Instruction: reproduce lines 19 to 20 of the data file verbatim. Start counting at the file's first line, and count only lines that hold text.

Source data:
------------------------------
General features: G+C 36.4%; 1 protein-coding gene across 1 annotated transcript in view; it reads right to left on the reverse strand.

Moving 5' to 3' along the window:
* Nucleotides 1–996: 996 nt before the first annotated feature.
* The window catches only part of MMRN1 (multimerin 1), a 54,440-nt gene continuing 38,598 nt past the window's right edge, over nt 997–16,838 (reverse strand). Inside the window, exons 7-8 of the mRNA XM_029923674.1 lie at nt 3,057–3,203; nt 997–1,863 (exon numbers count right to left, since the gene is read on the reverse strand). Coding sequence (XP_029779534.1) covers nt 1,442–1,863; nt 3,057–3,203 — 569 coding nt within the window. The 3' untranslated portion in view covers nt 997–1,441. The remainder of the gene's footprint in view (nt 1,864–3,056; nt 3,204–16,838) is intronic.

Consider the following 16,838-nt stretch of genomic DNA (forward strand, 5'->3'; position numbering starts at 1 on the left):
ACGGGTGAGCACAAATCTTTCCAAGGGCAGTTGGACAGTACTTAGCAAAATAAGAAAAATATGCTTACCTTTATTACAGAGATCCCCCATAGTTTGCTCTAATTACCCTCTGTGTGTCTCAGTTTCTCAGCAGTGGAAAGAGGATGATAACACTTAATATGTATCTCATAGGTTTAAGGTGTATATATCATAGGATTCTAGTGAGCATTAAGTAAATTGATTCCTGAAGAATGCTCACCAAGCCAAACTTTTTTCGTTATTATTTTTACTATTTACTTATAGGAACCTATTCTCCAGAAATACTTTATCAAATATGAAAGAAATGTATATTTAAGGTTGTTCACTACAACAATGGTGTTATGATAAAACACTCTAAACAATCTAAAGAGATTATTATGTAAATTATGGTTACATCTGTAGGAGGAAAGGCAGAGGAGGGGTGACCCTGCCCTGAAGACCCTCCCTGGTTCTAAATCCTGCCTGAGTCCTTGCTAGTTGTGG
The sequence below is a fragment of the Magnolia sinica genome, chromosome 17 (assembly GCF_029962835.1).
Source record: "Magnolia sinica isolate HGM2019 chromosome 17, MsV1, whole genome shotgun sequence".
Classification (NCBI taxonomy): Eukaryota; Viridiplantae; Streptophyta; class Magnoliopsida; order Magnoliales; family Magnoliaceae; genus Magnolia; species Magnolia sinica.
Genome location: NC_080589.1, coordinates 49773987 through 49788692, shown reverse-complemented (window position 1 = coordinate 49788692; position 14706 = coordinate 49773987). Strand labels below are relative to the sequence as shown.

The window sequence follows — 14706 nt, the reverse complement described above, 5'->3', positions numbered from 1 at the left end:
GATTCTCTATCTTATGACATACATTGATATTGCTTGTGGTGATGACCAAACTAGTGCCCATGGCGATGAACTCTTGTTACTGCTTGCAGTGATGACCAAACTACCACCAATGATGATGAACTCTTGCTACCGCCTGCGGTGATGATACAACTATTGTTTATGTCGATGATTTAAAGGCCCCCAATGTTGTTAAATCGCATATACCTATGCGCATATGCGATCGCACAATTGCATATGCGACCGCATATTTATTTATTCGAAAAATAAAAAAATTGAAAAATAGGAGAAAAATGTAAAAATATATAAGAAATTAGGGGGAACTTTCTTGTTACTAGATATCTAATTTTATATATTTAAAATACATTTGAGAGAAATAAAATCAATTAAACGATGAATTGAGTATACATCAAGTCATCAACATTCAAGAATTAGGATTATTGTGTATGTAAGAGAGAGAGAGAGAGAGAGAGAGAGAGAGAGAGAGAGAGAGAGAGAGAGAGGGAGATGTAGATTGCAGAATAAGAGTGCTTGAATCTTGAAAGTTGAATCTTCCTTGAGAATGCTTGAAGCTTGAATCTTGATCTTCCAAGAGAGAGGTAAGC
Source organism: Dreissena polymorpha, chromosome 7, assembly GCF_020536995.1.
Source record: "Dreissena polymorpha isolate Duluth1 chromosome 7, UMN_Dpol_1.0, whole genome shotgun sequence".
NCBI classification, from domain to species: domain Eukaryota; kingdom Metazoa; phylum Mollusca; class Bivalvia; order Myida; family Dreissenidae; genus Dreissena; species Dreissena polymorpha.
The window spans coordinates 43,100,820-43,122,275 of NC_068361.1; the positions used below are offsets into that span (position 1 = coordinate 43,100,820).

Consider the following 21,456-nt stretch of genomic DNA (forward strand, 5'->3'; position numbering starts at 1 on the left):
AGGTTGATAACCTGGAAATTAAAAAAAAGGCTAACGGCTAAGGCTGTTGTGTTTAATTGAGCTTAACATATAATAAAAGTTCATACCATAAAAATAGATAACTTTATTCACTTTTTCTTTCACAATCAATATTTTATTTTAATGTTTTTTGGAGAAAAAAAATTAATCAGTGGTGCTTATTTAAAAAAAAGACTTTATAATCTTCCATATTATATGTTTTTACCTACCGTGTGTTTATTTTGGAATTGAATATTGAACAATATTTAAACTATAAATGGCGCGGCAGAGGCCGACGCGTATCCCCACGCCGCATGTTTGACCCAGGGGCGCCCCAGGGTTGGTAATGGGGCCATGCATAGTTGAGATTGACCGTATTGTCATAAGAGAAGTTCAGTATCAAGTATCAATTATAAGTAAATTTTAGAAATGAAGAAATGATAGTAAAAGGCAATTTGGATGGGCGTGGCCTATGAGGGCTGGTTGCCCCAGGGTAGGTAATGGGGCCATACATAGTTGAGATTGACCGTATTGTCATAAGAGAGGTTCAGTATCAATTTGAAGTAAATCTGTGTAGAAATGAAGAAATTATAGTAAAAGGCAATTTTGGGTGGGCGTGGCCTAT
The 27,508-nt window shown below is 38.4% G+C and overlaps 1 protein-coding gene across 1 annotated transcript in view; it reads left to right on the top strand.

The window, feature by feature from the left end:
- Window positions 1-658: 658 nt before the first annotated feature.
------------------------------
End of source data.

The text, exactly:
The 27,508-nt window shown below is 38.4% G+C and overlaps 1 protein-coding gene across 1 annotated transcript in view; it reads left to right on the top strand.

The window, feature by feature from the left end: